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Midnight in Paris

“Midnight in Paris” is a movie for English majors, art lovers, and all around romantics, and since I am all three, I can’t really say how it would play for someone who is none of them.  Does everyone imagine what it would like to be alive in a different era?  Someone told me as recently as last night that I looked like I should’ve been born seventy-five years ago.  I never know what to do when people say that, but after watching “Midnight in Paris,” it’s good to know I’m not alone.

Owen Wilson plays the Woody Allen character here; there always is one in a Woody Allen movie, though it’s been twenty years since Allen played the character himself.  Saying he’s the Woody Allen character means he’s nervous, he talks a lot, he doesn’t have much self-confidence, but he’s also a hopeless romantic, a sweet, lovable guy, and capable of great verbal humor as well as insight.  Wilson is in Paris with his fiancé, Rachel McAdams, who is shopping for their upcoming wedding. Her parents are in town, too. Wilson is a screenwriter in Hollywood, and has done pretty well for himself, and his money is apparently the only thing McAdams likes about him.  (This, to me, is a problem with a lot of Allen’s romantic comedies; they pair two people together who absolutely should never be together.  But it’s forgivable, as this is comedy and not drama; it’s easy to see where it’s going, and fun when it gets there.) She’s impatient, she treats him with utter contempt, doesn’t listen to him, doesn’t care what he thinks or wants, and generally wishes he would act like a completely different person.  The person she wishes he would act like is Michael Sheen, an insufferable blowhard who knows everything about everything in Paris, from the wine to the paintings to the landscapes.  He’s the kind of person who argues with tour guides, and we’re supposed to hate him and we do.

Frustrated and alienated from his fiancé, her parents, and the man she wishes he would be, Wilson takes to wandering around the streets of Paris at night, and then something magical happens. He’s transported back to the Jazz Age, when Ernest Hemingway, Pablo Picasso, the Fitzgeralds and others all dined, partied, and slept together in Paris.

Now this is the part where being a literature & art geek comes in handy.  I suppose most people will recognize Hemingway and Picasso, but the film is loaded with famous artists flitting across the screen; Luis Bunuel, Gertrude Stein and T.S. Eliot may be less recognizable and/or completely missed by some.  I’m not saying this be uppity or show off how much I know, but to say that if you don’t have a passing knowledge of these folks, you may feel lost and frustrated for most of the rest of the movie.  Allen doesn’t slow down to explain who these people are, how they relate to each other, or what they’re famous for; if you don’t know, you won’t learn it here.  But if you do know, there’s a depth and richness to the inside jokes that make “Midnight in Paris” a really fun trip into the past.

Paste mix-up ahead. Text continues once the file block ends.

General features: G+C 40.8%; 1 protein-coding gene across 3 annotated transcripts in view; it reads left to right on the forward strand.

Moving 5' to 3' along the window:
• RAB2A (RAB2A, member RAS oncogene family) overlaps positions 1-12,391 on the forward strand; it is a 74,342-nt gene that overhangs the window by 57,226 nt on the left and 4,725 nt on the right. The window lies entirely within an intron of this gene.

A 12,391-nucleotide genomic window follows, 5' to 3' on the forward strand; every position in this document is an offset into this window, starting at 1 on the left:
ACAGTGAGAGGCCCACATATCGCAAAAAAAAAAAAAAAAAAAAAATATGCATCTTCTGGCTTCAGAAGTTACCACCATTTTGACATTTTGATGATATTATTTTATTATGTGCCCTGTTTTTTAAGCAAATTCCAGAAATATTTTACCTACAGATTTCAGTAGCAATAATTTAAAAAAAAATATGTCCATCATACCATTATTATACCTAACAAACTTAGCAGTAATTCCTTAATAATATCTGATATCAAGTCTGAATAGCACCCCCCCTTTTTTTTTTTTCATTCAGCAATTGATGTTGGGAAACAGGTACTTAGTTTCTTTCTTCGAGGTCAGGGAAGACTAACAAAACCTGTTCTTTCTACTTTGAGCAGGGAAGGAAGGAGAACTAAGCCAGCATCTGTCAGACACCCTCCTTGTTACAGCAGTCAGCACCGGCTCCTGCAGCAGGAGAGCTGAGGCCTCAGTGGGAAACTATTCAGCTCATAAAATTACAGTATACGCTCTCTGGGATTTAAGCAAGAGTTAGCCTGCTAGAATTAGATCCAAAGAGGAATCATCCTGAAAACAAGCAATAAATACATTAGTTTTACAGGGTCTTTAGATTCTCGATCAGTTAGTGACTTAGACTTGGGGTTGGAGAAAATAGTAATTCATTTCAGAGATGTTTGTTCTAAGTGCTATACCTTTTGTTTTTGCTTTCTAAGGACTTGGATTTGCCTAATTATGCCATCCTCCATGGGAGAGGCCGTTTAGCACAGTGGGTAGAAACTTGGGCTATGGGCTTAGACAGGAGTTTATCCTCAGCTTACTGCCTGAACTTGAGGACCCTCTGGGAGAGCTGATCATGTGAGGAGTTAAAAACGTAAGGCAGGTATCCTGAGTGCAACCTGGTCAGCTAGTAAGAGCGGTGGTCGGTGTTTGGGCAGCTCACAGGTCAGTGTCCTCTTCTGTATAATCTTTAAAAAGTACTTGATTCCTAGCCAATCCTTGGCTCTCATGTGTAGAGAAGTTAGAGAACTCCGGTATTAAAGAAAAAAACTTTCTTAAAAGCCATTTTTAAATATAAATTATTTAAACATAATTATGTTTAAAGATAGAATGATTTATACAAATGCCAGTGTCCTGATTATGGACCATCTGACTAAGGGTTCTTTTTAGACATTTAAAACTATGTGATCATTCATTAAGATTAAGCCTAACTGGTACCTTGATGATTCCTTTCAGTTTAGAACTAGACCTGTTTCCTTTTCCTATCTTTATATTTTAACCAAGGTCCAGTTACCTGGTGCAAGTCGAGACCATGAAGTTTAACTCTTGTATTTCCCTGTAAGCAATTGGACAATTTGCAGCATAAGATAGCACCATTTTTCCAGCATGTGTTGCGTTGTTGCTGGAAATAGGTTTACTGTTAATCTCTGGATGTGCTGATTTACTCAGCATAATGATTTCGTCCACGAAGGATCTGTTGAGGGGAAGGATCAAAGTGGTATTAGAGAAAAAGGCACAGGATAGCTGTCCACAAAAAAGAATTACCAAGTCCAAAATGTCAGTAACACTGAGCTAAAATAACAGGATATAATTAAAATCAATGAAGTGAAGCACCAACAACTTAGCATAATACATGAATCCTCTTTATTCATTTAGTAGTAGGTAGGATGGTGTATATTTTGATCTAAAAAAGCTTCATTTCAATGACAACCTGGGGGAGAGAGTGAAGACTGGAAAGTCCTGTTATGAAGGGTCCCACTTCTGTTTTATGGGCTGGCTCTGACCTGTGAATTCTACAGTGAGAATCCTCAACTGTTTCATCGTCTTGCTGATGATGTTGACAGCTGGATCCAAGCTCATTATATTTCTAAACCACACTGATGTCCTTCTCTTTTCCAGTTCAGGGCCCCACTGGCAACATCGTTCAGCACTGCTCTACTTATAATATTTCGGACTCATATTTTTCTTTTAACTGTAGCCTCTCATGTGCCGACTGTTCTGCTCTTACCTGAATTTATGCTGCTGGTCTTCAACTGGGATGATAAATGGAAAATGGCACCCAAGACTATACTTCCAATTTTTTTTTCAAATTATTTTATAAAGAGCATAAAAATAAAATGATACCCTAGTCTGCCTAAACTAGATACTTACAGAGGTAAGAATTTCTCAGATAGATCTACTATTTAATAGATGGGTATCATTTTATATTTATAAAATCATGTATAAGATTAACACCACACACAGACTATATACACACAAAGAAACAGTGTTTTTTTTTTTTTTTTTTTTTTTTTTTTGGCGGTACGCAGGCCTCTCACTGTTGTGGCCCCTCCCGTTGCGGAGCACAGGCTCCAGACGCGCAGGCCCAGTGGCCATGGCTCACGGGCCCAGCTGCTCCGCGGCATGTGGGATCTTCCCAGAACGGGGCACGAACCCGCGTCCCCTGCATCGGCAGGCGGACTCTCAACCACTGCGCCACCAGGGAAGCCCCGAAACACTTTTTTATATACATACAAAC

Wilson spends more and more time in the magical/fictional past and less and less time with this fiancé, and who can blame him?  He meets and converses with interesting people (though if Ernest Hemingway was in real life as blunt and preachy as he is in this movie, he must’ve been a real been a terrible bore) and he falls in love.  But then something unusual happens, and the point of the whole thing is gently delivered.

I enjoyed “Midnight in Paris;” it’s frothy and sweet, with a sad, wise current running underneath both the silly romantic comedy elements and the fun trip into nostalgia.  It might not be everyone’s flavor, so I can imagine some getting bored with it. But it’s got such a sweetness, such a romance about it, I can hardly imagine anyone actively disliking it.

Nostalgia is the flavor of the day in Hollywood, with “The Artist” taking the big prize by pretending to be from a different era.  Leave it to Woody Allen to poke a hole in the bubble; “Midnight in Paris” reminds us that the grass always looks greener twenty years ago. It doesn’t matter what age you are lucky enough to live in, the romance of a past era will always be there to draw you out of the present and into the land of daydreams.  It’s the people who live right now who make this age something worth daydreaming about later.

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